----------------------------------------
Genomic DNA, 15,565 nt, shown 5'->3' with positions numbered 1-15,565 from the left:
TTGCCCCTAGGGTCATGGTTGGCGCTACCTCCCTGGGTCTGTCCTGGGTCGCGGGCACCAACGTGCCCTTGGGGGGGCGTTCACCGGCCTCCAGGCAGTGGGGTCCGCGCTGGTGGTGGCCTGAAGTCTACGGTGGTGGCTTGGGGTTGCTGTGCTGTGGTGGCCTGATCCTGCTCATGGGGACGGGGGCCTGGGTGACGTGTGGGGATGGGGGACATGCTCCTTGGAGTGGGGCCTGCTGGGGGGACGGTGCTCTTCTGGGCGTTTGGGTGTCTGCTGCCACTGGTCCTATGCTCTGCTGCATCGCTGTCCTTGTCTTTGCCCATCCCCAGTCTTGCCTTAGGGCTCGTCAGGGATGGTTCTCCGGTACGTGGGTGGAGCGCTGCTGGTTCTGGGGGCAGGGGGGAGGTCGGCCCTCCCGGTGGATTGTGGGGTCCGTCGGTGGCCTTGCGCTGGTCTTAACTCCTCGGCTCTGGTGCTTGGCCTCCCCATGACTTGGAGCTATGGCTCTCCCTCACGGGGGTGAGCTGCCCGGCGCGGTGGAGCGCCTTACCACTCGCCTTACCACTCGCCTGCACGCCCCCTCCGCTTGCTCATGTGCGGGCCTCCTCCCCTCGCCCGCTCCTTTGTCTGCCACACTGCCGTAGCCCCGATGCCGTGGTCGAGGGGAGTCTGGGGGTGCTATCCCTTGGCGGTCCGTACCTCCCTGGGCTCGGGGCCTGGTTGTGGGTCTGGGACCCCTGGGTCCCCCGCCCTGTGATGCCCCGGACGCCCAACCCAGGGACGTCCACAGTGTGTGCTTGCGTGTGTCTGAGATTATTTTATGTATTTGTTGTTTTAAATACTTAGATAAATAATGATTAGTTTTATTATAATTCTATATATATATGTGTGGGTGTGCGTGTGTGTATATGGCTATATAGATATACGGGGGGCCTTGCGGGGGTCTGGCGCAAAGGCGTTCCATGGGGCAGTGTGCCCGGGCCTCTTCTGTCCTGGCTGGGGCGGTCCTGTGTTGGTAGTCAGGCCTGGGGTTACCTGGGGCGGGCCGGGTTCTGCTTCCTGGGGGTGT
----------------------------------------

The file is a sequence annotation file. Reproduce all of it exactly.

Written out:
Genomic DNA, 15,565 nt, shown 5'->3' with positions numbered 1-15,565 from the left:
TTGCCCCTAGGGTCATGGTTGGCGCTACCTCCCTGGGTCTGTCCTGGGTCGCGGGCACCAACGTGCCCTTGGGGGGGCGTTCACCGGCCTCCAGGCAGTGGGGTCCGCGCTGGTGGTGGCCTGAAGTCTACGGTGGTGGCTTGGGGTTGCTGTGCTGTGGTGGCCTGATCCTGCTCATGGGGACGGGGGCCTGGGTGACGTGTGGGGATGGGGGACATGCTCCTTGGAGTGGGGCCTGCTGGGGGGACGGTGCTCTTCTGGGCGTTTGGGTGTCTGCTGCCACTGGTCCTATGCTCTGCTGCATCGCTGTCCTTGTCTTTGCCCATCCCCAGTCTTGCCTTAGGGCTCGTCAGGGATGGTTCTCCGGTACGTGGGTGGAGCGCTGCTGGTTCTGGGGGCAGGGGGGAGGTCGGCCCTCCCGGTGGATTGTGGGGTCCGTCGGTGGCCTTGCGCTGGTCTTAACTCCTCGGCTCTGGTGCTTGGCCTCCCCATGACTTGGAGCTATGGCTCTCCCTCACGGGGGTGAGCTGCCCGGCGCGGTGGAGCGCCTTACCACTCGCCTTACCACTCGCCTGCACGCCCCCTCCGCTTGCTCATGTGCGGGCCTCCTCCCCTCGCCCGCTCCTTTGTCTGCCACACTGCCGTAGCCCCGATGCCGTGGTCGAGGGGAGTCTGGGGGTGCTATCCCTTGGCGGTCCGTACCTCCCTGGGCTCGGGGCCTGGTTGTGGGTCTGGGACCCCTGGGTCCCCCGCCCTGTGATGCCCCGGACGCCCAACCCAGGGACGTCCACAGTGTGTGCTTGCGTGTGTCTGAGATTATTTTATGTATTTGTTGTTTTAAATACTTAGATAAATAATGATTAGTTTTATTATAATTCTATATATATATGTGTGGGTGTGCGTGTGTGTATATGGCTATATAGATATACGGGGGGCCTTGCGGGGGTCTGGCGCAAAGGCGTTCCATGGGGCAGTGTGCCCGGGCCTCTTCTGTCCTGGCTGGGGCGGTCCTGTGTTGGTAGTCAGGCCTGGGGTTACCTGGGGCGGGCCGGGTTCTGCTTCCTGGGGGTGT